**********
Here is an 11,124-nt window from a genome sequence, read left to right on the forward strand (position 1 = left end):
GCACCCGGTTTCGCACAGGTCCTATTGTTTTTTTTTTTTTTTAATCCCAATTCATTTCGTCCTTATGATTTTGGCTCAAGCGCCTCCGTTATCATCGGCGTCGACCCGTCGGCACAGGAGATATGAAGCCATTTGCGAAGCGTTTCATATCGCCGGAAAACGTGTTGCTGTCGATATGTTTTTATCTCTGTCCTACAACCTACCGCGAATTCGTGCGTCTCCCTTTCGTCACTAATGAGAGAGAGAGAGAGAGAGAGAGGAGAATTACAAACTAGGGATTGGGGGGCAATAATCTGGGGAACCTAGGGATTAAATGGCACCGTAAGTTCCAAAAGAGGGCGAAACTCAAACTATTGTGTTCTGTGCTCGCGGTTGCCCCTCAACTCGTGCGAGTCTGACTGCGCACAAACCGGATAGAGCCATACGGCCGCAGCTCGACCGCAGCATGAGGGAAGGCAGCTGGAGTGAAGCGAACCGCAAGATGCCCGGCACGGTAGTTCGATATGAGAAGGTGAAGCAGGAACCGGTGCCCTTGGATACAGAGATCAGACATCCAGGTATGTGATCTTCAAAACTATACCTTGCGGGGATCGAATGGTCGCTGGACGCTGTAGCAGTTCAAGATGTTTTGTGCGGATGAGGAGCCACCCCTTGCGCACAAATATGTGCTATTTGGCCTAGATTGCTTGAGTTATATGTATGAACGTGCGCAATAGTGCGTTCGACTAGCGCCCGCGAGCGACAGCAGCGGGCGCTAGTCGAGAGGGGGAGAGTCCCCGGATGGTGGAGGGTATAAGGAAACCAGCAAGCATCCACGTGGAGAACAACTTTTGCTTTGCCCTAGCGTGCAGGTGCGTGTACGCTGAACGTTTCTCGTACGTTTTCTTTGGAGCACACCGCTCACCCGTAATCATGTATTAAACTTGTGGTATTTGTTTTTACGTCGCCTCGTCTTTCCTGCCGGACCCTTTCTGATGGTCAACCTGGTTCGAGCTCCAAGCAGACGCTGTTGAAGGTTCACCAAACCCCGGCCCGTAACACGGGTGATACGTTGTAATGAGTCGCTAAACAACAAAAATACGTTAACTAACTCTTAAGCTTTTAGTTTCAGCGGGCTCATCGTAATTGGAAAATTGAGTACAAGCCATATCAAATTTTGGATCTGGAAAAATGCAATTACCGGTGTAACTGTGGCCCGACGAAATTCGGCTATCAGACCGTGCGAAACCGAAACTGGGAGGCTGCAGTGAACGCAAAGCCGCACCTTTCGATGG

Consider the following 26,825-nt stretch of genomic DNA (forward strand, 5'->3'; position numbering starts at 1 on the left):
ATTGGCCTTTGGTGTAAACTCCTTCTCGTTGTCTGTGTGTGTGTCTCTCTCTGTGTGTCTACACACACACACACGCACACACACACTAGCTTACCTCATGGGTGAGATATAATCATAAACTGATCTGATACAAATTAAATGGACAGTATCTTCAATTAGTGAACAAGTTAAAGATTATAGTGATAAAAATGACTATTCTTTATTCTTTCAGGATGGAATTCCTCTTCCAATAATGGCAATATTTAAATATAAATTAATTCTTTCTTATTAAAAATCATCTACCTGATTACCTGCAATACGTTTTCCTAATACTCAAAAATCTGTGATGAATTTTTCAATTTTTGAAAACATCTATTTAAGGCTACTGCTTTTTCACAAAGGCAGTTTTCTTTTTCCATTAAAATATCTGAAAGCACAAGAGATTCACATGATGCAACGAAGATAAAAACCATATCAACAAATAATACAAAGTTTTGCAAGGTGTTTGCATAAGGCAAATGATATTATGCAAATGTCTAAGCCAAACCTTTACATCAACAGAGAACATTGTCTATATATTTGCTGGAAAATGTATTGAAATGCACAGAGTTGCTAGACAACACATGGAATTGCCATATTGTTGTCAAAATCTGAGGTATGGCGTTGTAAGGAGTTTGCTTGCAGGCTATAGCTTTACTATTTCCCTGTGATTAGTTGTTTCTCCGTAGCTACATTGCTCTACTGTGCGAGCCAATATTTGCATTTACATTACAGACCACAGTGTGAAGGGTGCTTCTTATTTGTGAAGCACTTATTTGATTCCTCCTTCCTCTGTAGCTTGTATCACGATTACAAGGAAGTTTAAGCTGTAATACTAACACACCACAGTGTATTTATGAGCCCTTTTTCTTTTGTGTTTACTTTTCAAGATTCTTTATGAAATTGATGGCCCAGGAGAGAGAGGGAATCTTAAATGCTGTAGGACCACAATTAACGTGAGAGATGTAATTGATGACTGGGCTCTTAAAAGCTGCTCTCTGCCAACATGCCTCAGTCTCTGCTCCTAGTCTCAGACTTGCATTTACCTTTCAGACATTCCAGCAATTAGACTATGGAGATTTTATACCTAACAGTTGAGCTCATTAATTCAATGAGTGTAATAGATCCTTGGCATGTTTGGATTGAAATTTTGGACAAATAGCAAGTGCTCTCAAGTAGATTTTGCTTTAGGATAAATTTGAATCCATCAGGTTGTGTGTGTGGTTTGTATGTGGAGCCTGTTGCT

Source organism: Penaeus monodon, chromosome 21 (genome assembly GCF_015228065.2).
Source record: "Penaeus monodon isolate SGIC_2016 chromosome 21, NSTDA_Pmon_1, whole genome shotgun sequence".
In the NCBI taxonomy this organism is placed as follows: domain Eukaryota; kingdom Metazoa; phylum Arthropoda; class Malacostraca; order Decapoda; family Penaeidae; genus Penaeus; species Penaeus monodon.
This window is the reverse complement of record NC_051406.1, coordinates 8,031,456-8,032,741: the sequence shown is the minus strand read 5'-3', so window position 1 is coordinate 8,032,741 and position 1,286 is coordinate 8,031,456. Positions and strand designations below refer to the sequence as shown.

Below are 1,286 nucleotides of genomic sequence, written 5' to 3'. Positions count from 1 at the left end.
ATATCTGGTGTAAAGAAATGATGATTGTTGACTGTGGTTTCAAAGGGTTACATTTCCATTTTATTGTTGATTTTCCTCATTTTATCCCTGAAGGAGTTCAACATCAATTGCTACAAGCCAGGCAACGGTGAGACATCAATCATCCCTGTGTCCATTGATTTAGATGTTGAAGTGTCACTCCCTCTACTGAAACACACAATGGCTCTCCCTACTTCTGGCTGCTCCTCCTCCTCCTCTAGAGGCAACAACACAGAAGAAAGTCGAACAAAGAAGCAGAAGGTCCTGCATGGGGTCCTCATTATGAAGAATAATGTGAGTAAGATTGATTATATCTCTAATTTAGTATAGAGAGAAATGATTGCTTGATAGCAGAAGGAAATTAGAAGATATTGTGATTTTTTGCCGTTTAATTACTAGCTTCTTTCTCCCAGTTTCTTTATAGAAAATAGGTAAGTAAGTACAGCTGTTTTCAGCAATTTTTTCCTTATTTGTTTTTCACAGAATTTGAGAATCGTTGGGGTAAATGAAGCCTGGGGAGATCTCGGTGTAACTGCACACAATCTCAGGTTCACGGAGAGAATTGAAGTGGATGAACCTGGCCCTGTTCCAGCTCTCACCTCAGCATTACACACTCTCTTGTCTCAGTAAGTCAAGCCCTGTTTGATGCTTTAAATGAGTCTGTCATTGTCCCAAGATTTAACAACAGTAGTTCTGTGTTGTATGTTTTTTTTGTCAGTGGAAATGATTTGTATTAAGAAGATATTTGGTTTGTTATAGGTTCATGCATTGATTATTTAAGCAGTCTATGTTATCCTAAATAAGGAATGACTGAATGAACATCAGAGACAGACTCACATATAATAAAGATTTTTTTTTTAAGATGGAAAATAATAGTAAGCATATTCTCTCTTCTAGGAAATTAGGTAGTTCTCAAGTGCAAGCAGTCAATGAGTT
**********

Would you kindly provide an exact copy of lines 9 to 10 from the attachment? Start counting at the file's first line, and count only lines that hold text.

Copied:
Below are 1,286 nucleotides of genomic sequence, written 5' to 3'. Positions count from 1 at the left end.
ATATCTGGTGTAAAGAAATGATGATTGTTGACTGTGGTTTCAAAGGGTTACATTTCCATTTTATTGTTGATTTTCCTCATTTTATCCCTGAAGGAGTTCAACATCAATTGCTACAAGCCAGGCAACGGTGAGACATCAATCATCCCTGTGTCCATTGATTTAGATGTTGAAGTGTCACTCCCTCTACTGAAACACACAATGGCTCTCCCTACTTCTGGCTGCTCCTCCTCCTCCTCTAGAGGCAACAACACAGAAGAAAGTCGAACAAAGAAGCAGAAGGTCCTGCATGGGGTCCTCATTATGAAGAATAATGTGAGTAAGATTGATTATATCTCTAATTTAGTATAGAGAGAAATGATTGCTTGATAGCAGAAGGAAATTAGAAGATATTGTGATTTTTTGCCGTTTAATTACTAGCTTCTTTCTCCCAGTTTCTTTATAGAAAATAGGTAAGTAAGTACAGCTGTTTTCAGCAATTTTTTCCTTATTTGTTTTTCACAGAATTTGAGAATCGTTGGGGTAAATGAAGCCTGGGGAGATCTCGGTGTAACTGCACACAATCTCAGGTTCACGGAGAGAATTGAAGTGGATGAACCTGGCCCTGTTCCAGCTCTCACCTCAGCATTACACACTCTCTTGTCTCAGTAAGTCAAGCCCTGTTTGATGCTTTAAATGAGTCTGTCATTGTCCCAAGATTTAACAACAGTAGTTCTGTGTTGTATGTTTTTTTTGTCAGTGGAAATGATTTGTATTAAGAAGATATTTGGTTTGTTATAGGTTCATGCATTGATTATTTAAGCAGTCTATGTTATCCTAAATAAGGAATGACTGAATGAACATCAGAGACAGACTCACATATAATAAAGATTTTTTTTTTAAGATGGAAAATAATAGTAAGCATATTCTCTCTTCTAGGAAATTAGGTAGTTCTCAAGTGCAAGCAGTCAATGAGTT